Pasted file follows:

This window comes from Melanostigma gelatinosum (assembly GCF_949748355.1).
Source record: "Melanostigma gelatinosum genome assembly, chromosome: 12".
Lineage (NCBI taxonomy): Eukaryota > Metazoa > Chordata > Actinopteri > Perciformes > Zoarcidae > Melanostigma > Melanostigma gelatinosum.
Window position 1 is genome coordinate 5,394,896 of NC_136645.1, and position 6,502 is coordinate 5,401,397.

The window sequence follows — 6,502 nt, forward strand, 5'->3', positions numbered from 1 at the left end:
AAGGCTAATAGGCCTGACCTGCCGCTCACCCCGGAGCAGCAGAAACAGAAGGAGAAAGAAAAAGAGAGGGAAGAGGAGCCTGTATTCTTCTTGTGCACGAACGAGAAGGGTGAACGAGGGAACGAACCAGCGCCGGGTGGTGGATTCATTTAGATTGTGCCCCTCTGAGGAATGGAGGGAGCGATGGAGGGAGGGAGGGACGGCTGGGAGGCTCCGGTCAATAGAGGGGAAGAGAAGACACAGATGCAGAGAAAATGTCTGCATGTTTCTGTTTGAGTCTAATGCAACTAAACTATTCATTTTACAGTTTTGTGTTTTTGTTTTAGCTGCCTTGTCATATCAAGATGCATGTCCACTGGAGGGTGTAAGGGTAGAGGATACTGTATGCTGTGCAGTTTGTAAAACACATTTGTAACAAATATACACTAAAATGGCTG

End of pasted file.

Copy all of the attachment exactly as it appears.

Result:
This window comes from Melanostigma gelatinosum (assembly GCF_949748355.1).
Source record: "Melanostigma gelatinosum genome assembly, chromosome: 12".
Lineage (NCBI taxonomy): Eukaryota > Metazoa > Chordata > Actinopteri > Perciformes > Zoarcidae > Melanostigma > Melanostigma gelatinosum.
Window position 1 is genome coordinate 5,394,896 of NC_136645.1, and position 6,502 is coordinate 5,401,397.

The window sequence follows — 6,502 nt, forward strand, 5'->3', positions numbered from 1 at the left end:
AAGGCTAATAGGCCTGACCTGCCGCTCACCCCGGAGCAGCAGAAACAGAAGGAGAAAGAAAAAGAGAGGGAAGAGGAGCCTGTATTCTTCTTGTGCACGAACGAGAAGGGTGAACGAGGGAACGAACCAGCGCCGGGTGGTGGATTCATTTAGATTGTGCCCCTCTGAGGAATGGAGGGAGCGATGGAGGGAGGGAGGGACGGCTGGGAGGCTCCGGTCAATAGAGGGGAAGAGAAGACACAGATGCAGAGAAAATGTCTGCATGTTTCTGTTTGAGTCTAATGCAACTAAACTATTCATTTTACAGTTTTGTGTTTTTGTTTTAGCTGCCTTGTCATATCAAGATGCATGTCCACTGGAGGGTGTAAGGGTAGAGGATACTGTATGCTGTGCAGTTTGTAAAACACATTTGTAACAAATATACACTAAAATGGCTG